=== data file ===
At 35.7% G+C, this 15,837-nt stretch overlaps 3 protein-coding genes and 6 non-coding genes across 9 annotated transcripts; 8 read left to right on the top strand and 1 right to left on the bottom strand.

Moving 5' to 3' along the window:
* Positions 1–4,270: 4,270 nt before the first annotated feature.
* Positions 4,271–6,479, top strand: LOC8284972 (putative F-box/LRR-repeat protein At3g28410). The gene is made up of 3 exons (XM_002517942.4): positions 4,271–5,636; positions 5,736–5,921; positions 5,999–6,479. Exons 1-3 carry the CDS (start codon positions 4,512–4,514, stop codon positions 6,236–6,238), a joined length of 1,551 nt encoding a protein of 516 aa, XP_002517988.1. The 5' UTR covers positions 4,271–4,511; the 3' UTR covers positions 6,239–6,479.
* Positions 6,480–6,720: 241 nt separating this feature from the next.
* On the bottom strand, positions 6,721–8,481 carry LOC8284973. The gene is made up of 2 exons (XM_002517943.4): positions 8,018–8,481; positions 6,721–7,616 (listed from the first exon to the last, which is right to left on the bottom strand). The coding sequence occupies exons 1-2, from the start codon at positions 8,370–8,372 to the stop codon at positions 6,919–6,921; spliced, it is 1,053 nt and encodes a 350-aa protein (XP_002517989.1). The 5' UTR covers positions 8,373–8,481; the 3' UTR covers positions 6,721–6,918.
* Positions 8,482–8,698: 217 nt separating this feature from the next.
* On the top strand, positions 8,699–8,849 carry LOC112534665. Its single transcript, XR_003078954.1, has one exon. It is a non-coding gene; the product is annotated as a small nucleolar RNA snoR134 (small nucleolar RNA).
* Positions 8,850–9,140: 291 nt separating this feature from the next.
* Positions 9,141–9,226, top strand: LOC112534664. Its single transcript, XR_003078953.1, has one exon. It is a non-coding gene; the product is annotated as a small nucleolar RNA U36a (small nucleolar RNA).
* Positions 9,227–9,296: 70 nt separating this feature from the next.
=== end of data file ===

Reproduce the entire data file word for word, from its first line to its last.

At 35.7% G+C, this 15,837-nt stretch overlaps 3 protein-coding genes and 6 non-coding genes across 9 annotated transcripts; 8 read left to right on the top strand and 1 right to left on the bottom strand.

Moving 5' to 3' along the window:
* Positions 1–4,270: 4,270 nt before the first annotated feature.
* Positions 4,271–6,479, top strand: LOC8284972 (putative F-box/LRR-repeat protein At3g28410). The gene is made up of 3 exons (XM_002517942.4): positions 4,271–5,636; positions 5,736–5,921; positions 5,999–6,479. Exons 1-3 carry the CDS (start codon positions 4,512–4,514, stop codon positions 6,236–6,238), a joined length of 1,551 nt encoding a protein of 516 aa, XP_002517988.1. The 5' UTR covers positions 4,271–4,511; the 3' UTR covers positions 6,239–6,479.
* Positions 6,480–6,720: 241 nt separating this feature from the next.
* On the bottom strand, positions 6,721–8,481 carry LOC8284973. The gene is made up of 2 exons (XM_002517943.4): positions 8,018–8,481; positions 6,721–7,616 (listed from the first exon to the last, which is right to left on the bottom strand). The coding sequence occupies exons 1-2, from the start codon at positions 8,370–8,372 to the stop codon at positions 6,919–6,921; spliced, it is 1,053 nt and encodes a 350-aa protein (XP_002517989.1). The 5' UTR covers positions 8,373–8,481; the 3' UTR covers positions 6,721–6,918.
* Positions 8,482–8,698: 217 nt separating this feature from the next.
* On the top strand, positions 8,699–8,849 carry LOC112534665. Its single transcript, XR_003078954.1, has one exon. It is a non-coding gene; the product is annotated as a small nucleolar RNA snoR134 (small nucleolar RNA).
* Positions 8,850–9,140: 291 nt separating this feature from the next.
* Positions 9,141–9,226, top strand: LOC112534664. Its single transcript, XR_003078953.1, has one exon. It is a non-coding gene; the product is annotated as a small nucleolar RNA U36a (small nucleolar RNA).
* Positions 9,227–9,296: 70 nt separating this feature from the next.